According to The Athletic’s John Hollinger, Utah had $2,841,448 cap space remaining and apparently used it to sign the Turkish big man (Twitter link).

The seven-foot Yurtseven is entering his third NBA season. He has averaged 5.2 points on 53.3% shooting and 4.9 rebounds in 65 career games (12 starts). He has also appeared in 17 postseason contests the past two seasons.

Yurtseven became an unrestricted free agent when Miami declined to extend him a qualifying offer. Yurtseven’s QO was only worth a projected $2.22MM but the Heat, burdened by luxury tax issues, chose to let him test the market.

Yurtseven projects as the third center behind Walker Kessler and Kelly Olynyk. Utah had been in the market to improve its frontcourt depth. The club made an offer sheet to restricted free agent Paul Reed but the Sixers matched it.

Free Agent Rumors: Brown, Mavs, Lakers, Gordon, Yurtseven, Kuzma, Barnes

Unrestricted free agent Nuggets forward Bruce Brown plans to meet with the Mavericks at the start of free agency on Friday, reports Tim MacMahon of ESPN (Twitter link).

Many teams appear primed to pursue Brown, according to MacMahon (Twitter link), who anticipates his market to be around the $12.4MM non-taxpayer mid-level exception, if not higher. The Lakers are one suitor said to be confident about their chances. MacMahon adds that Brown may be open to taking a discount to return to the champs, who only have his Non-Bird rights available, which would cap them at a $7.8MM offer for next season.

The 6’4″ vet proved invaluable as a versatile, defense-first sixth man during Denver’s 16-4 run to the title this spring. Across 20 playoff games off the bench, he averaged 12.0 PPG, 4.0 RPG, 1.9 APG, 1.1 SPG and 0.5 BPG.

Here are more of the latest free agent rumors from around the league:

  • After opting not to retain shooting guard Malik Beasley and center Mohamed Bamba, the Lakers now project to remain well below the $172MM tax apron for 2023/24, which will enable them to use the full $12.4MM non-taxpayer mid-level exception, writes Dave McMenamin of ESPN, suggesting that Brown and Brook Lopez will be among Los Angeles’ targets. According to McMenamin (via Twitter), the Lakers may also consider adding more than one player with its mid-level exception money. In that scenario, point guard Dennis Schröder and shooting guard Eric Gordon could be targets, sources tell McMemamin.
  • Gordon is looking to land with a contender that will have a defined rotation gig for his services, per Kelly Iko of The Athletic. Beyond the Lakers, sources tell The Athletic that the Grizzlies, Timberwolves, Bucks, Suns, and Trail Blazers have some interest.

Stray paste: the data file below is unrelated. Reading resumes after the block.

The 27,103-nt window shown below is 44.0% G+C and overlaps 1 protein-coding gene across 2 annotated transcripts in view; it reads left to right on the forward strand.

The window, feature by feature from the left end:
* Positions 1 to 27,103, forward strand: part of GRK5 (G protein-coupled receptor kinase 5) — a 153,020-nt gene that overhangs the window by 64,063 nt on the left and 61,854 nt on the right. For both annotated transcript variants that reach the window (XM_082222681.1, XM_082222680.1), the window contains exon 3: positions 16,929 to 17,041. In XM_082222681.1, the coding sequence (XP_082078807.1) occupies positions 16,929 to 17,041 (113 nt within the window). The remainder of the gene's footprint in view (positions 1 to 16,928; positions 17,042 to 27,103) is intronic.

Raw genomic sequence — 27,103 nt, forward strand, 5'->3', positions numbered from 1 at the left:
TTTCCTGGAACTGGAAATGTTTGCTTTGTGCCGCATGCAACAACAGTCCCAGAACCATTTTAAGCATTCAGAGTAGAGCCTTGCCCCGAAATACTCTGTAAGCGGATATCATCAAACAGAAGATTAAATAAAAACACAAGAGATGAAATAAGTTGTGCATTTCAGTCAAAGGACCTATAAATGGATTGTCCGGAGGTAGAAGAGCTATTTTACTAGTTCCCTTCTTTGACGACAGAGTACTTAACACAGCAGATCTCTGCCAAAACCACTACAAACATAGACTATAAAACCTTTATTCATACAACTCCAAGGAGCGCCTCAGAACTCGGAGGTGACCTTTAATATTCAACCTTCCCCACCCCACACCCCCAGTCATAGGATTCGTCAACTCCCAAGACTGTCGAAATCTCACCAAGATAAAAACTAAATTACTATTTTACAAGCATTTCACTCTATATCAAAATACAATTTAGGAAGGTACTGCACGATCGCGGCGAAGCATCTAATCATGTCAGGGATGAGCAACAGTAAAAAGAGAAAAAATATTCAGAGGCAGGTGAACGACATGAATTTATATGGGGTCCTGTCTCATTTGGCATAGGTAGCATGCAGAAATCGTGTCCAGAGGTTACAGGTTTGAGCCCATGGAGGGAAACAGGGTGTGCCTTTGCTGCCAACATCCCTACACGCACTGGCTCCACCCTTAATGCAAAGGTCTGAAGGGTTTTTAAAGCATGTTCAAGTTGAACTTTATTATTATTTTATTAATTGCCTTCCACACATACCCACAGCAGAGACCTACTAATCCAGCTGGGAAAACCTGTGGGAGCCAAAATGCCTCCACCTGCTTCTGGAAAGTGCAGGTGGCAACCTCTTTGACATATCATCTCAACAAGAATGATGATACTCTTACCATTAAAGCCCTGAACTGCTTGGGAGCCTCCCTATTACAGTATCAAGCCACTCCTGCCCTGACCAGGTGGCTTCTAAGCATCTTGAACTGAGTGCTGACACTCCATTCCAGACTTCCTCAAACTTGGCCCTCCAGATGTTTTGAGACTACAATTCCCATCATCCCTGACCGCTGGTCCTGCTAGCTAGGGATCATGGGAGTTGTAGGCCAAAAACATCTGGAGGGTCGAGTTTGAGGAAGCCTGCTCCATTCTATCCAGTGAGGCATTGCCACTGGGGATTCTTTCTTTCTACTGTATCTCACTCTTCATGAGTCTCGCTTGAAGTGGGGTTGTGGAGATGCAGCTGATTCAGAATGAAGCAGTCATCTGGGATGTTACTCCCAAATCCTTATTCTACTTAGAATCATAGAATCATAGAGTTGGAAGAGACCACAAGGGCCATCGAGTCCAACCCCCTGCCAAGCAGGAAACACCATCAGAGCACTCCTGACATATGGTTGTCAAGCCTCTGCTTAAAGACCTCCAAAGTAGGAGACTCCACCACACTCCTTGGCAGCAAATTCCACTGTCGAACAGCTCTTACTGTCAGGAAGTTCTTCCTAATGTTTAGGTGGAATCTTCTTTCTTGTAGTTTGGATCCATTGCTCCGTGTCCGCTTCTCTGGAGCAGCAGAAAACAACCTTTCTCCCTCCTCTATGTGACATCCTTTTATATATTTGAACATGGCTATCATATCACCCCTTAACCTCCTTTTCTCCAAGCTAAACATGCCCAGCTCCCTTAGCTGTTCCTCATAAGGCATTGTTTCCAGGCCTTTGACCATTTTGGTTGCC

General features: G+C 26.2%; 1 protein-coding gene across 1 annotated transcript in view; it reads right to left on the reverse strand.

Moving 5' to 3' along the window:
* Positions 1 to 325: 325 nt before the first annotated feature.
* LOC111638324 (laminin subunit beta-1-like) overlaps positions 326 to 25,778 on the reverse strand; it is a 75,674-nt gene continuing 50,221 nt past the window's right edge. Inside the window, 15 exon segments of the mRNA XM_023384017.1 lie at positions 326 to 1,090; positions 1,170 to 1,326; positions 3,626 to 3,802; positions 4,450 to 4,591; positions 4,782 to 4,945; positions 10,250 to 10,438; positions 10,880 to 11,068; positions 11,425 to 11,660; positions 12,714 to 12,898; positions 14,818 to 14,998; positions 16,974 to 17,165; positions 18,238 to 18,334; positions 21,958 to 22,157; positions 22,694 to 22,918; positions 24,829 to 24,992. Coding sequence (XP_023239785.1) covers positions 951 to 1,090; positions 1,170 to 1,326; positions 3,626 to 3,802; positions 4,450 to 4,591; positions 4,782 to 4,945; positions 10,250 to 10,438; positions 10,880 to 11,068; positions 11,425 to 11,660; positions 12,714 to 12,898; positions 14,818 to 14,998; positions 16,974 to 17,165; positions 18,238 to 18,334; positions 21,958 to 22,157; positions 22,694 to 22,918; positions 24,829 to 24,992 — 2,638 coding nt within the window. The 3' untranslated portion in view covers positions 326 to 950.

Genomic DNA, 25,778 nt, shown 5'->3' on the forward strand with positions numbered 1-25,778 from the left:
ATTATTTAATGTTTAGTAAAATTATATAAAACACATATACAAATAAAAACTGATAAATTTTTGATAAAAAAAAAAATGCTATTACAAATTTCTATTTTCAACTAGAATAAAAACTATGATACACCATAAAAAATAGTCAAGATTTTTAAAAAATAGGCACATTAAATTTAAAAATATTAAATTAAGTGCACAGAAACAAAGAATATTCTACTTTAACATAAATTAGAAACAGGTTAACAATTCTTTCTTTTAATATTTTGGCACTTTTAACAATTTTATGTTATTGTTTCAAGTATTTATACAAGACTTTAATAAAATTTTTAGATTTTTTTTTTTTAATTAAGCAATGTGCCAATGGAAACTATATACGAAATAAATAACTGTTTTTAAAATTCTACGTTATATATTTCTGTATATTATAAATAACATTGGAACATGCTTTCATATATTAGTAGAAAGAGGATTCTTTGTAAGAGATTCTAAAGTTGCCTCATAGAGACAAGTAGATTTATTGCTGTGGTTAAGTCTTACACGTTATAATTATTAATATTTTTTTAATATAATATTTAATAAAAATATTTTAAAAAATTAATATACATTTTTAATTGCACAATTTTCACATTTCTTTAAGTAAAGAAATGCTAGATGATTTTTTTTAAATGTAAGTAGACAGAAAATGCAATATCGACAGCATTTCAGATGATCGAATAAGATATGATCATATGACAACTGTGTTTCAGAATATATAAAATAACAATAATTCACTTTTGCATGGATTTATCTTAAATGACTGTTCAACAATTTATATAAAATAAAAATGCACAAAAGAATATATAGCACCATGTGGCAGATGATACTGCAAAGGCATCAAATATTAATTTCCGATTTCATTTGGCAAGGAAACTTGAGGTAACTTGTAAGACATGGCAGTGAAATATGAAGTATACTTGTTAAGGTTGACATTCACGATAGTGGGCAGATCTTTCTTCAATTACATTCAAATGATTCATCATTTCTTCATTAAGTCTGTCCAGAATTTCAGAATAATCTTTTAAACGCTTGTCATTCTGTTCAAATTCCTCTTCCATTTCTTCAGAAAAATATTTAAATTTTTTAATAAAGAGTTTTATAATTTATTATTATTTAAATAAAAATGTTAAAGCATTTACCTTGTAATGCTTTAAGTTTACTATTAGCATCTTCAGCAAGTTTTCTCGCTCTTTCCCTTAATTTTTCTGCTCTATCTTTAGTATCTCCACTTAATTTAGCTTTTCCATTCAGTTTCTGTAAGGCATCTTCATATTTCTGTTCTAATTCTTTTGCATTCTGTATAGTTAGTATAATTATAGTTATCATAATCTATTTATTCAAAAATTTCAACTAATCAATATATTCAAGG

• After declining to tender a qualifying offer to center Omer Yurtseven, the Heat don’t appear to be focused on trying to re-sign him to a minimum-salary deal, according to Barry Jackson of The Miami Herald (Twitter link). “We’re grateful we got a chance to be there,” agent Keith Glass said, per Jackson. “We’ll try to find a place that values him and helps him reach his potential.”
  • Free agent power forward Kyle Kuzma appears more likely to end up with the Rockets than the Kings, but Sacramento shouldn’t be ruled out entirely as a Kuzma landing spot, per James Ham of Kings Beat. Sources inform Ham that the Kings’ own incumbent free agent starting power forward, Harrison Barnes, is hoping to earn a deal that pays him $20MM annually.

No QOs For Suns’ Bazley, Cavs’ Windler, Heat’s Yurtseven

The Suns opted not to issue a qualifying offer to forward Darius Bazley, league sources tell Michael Scotto of HoopsHype (Twitter link). As a result, Bazley will become an unrestricted free agent rather than restricted.

The decision doesn’t come as a huge surprise, since Bazley’s qualifying offer would have been worth approximately $6.2MM. While it’s not clear if Phoenix is interested in re-signing the former first-round pick, the team will hold his Bird rights and could probably re-sign him at a more team-friendly rate.

Cavaliers wing Dylan Windler also didn’t receive a qualifying offer and will become an unrestricted free agent, reports Scotto (Twitter link).

Windler was never considered likely to get a QO, which would’ve been worth just shy of $6MM. He has been limited by injuries in his first four NBA seasons and hasn’t become a rotation player in Cleveland, appearing in just 84 total games.

Heat center Omer Yurtseven is another player who was eligible for a qualifying offer but didn’t receive one, according to Tim Reynolds of The Associated Press (Twitter link).